2019 ‘time to talk’ Evaluation Poster 2018-19

2019 ‘time to talk’™ Evaluation Report ‘time to talk’ Evaluation Report 2018-19

Also available in bite-sized chunks!

2018 ‘time to talk’™ Evaluation Report ‘time to talk’ Evaluation Report 2017-18

In March 2018 a report called Bercow: Ten Years On was published by the children’s communication charity I CAN and the Royal College of Speech and Language Therapists. The report is an independent, national review of support for children with speech, language and communication needs (SLCN). It follows on from a review published in 2008 called The Bercow Report. Warwickshire ‘time to talk’™ contributed evidence to this review and the programme is highlighted in the report as an example of outstanding practice (see page 12). To read more, visit the Bercow: Ten Years On website.

Bercow Ten Years On

2017 ‘time to talk’™ Evaluation Report ‘time to talk’ Evaluation Summary Report 2016-2017

2016 ‘time to talk’™ Evaluation Report time-to-talk-evaluation-report-2015-16

2015 Data Report Data summary report 2015

Data report summary 2014

Letter to settings Ofsted & ‘time to talk’

Our evidence shows that settings which implement ‘time to talk’™ achieve a significant improvement in children’s speech, language and communication skills. Settings which fully implement ‘time to talk’™ meet the requirements of Ofsted in relation to:
 knowing typical development
 accurately identifying children’s starting points
 reliably identifying children who need additional support
 planning intervention for and
 tracking the speech, language and communication needs of all children
Source: https://www.gov.uk/government/publications/conducting-early-years-inspections

Quotes from the Ofsted reports for a few ‘time to talk’™ EY Settings and Children’s Centres

The nursery places a very good emphasis on developing children’s communication and language skills through positive interactions. They use a range of strategies to monitor and enhance language, such as ‘Every child a talker’ and ‘Time to talk’. Practitioners emphasise and repeat new words while looking at picture books and sing rhymes to help children’s language development. Each room has a comfy book area or den, which helps children develop a love of books and relax while they listen to stories. (Willow Brooke Day Nursery, Nuneaton)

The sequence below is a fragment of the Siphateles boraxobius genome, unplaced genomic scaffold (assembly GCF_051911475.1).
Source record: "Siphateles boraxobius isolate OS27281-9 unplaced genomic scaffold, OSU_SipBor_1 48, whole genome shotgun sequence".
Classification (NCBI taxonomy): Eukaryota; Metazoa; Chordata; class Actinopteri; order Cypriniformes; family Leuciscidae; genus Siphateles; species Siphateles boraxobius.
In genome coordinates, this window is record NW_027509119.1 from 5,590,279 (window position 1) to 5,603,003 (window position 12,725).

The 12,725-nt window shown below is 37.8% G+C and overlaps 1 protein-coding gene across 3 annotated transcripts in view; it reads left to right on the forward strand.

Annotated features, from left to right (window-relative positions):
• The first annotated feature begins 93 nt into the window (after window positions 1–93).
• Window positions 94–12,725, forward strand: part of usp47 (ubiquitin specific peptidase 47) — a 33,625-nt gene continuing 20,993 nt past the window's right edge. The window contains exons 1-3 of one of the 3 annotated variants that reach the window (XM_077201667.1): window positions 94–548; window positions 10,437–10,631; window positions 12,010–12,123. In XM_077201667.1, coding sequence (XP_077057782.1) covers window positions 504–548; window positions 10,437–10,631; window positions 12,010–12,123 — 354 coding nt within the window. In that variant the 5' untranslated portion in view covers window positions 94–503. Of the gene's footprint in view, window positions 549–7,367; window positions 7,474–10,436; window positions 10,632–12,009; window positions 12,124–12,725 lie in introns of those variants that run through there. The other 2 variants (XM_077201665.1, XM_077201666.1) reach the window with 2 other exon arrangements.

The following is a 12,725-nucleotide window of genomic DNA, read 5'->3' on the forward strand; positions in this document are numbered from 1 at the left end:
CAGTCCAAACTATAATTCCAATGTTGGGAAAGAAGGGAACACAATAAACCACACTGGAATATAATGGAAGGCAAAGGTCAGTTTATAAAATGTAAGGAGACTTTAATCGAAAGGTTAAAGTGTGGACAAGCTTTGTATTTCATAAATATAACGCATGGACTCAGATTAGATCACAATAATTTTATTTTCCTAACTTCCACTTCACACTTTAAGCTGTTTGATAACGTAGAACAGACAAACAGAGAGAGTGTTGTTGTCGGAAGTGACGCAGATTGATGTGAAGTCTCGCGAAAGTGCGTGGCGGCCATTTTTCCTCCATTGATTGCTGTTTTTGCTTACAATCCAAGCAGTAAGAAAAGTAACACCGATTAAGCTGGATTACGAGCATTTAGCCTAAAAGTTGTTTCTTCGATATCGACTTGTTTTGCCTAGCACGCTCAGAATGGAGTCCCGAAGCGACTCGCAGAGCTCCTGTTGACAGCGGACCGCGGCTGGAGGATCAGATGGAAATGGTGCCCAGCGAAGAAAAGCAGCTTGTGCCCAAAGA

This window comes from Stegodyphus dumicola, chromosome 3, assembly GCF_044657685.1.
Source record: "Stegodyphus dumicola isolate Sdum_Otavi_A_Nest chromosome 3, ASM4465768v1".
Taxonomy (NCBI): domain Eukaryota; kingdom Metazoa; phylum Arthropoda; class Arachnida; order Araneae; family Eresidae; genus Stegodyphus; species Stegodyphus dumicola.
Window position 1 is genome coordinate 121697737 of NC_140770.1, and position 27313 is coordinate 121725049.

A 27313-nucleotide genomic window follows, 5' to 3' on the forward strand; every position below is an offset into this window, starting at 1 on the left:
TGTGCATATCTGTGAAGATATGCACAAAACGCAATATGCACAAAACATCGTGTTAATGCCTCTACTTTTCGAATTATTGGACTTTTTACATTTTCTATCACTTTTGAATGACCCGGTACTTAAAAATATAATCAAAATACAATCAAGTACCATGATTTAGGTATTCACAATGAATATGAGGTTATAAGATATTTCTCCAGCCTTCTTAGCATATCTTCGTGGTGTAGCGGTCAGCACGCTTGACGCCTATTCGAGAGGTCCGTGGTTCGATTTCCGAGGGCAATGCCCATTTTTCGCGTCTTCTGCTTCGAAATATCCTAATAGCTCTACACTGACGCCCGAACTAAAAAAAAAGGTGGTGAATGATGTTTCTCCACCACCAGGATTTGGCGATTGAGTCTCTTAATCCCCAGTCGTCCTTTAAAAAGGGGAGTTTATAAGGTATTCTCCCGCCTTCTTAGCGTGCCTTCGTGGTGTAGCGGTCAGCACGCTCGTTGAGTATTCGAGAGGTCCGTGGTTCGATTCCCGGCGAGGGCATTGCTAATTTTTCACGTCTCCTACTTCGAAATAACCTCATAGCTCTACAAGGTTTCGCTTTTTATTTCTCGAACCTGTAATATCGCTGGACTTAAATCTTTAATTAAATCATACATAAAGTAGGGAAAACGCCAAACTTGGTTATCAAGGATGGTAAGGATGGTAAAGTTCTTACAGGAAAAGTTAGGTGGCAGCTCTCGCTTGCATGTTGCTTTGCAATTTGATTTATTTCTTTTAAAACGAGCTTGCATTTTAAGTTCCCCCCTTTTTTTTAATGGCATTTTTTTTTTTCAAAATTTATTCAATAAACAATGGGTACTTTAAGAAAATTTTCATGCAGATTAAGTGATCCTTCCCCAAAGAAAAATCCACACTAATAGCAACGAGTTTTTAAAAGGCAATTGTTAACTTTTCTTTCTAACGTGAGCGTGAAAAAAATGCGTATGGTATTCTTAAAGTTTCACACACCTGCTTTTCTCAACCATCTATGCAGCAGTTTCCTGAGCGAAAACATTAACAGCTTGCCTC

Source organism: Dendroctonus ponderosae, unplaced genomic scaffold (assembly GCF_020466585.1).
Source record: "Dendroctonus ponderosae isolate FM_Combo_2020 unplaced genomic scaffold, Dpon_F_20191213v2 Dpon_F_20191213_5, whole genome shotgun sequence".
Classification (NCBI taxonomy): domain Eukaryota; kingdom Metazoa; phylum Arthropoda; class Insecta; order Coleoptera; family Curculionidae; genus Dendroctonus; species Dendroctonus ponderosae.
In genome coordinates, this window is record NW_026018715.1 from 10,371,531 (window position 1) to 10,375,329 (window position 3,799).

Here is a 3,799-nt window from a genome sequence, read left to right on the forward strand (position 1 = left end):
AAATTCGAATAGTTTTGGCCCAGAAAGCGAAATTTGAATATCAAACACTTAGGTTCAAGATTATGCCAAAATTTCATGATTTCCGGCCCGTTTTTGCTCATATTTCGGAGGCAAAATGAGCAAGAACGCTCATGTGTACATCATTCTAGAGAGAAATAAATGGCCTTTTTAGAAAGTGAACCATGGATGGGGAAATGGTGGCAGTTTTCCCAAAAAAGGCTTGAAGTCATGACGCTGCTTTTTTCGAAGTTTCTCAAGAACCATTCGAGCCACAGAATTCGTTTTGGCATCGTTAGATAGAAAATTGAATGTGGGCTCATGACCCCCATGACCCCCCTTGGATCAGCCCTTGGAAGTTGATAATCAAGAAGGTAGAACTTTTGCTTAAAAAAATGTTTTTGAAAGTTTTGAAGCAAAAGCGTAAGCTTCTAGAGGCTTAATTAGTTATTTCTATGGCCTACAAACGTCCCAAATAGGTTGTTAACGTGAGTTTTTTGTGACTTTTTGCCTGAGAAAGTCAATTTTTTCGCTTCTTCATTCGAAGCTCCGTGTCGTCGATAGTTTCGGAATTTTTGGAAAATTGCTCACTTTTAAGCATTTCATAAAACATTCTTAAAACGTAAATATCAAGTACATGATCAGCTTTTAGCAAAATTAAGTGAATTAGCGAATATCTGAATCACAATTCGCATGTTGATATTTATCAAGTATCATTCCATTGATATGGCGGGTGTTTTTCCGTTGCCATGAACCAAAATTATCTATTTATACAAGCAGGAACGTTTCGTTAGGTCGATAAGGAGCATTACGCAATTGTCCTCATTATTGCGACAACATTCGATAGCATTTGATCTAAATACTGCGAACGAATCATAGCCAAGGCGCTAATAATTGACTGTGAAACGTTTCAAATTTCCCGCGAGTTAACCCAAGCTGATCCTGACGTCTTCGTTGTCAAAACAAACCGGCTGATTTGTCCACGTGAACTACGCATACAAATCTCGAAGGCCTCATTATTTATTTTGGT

Two-year-old children receive effective support for their communication and language skills. Staff routinely model language and speak slowly and clearly so that children can hear what they are saying. They listen to children and ensure that all children know that their attempts at communication are important. Furthermore, staff work in close partnership with parents and other professionals to provide consistent support for children experiencing speech and language difficulties. Consequently, children’s communication and languages skills are developing well, in relation to their starting points, and their confidence is promoted… Staff are enthusiastic about what they do and are keen to develop and learn. They describe how recent training entitled ‘Time to Talk’ has led to the development of visual aids to support children’s communication and language skills. (Lapworth Pre-School)

The family support and early years teams use a range of assessment methods exceptionally well to identify needs at an early stage. Warwickshire’s ‘Time to Talk’ strategy has been adopted by the centre, and staff have been trained to use an assessment tool to assess children’s speech and
language development. (Riversley Park Children’s Centre)

Highly focused training has been completed by staff to enable support for children with communication and language difficulties and for children with behavioural difficulties. This includes the use of ‘makaton’ and other non-verbal communication strategies, along with small group work and one to one work. This ensures relevant and timely intervention is made to ensure all children are extremely well supported in developing effective communication skills… It [the monitoring system] has so far enabled managers to identify where progress can be improved and additional staff training has been sought. This includes ensuring the nursery has a communication and language ‘champion’ to more succinctly support groups of children with this need, by introducing new schemes such as ‘Time to Talk.’ (Abbey Fields Nursery and Out of School Care)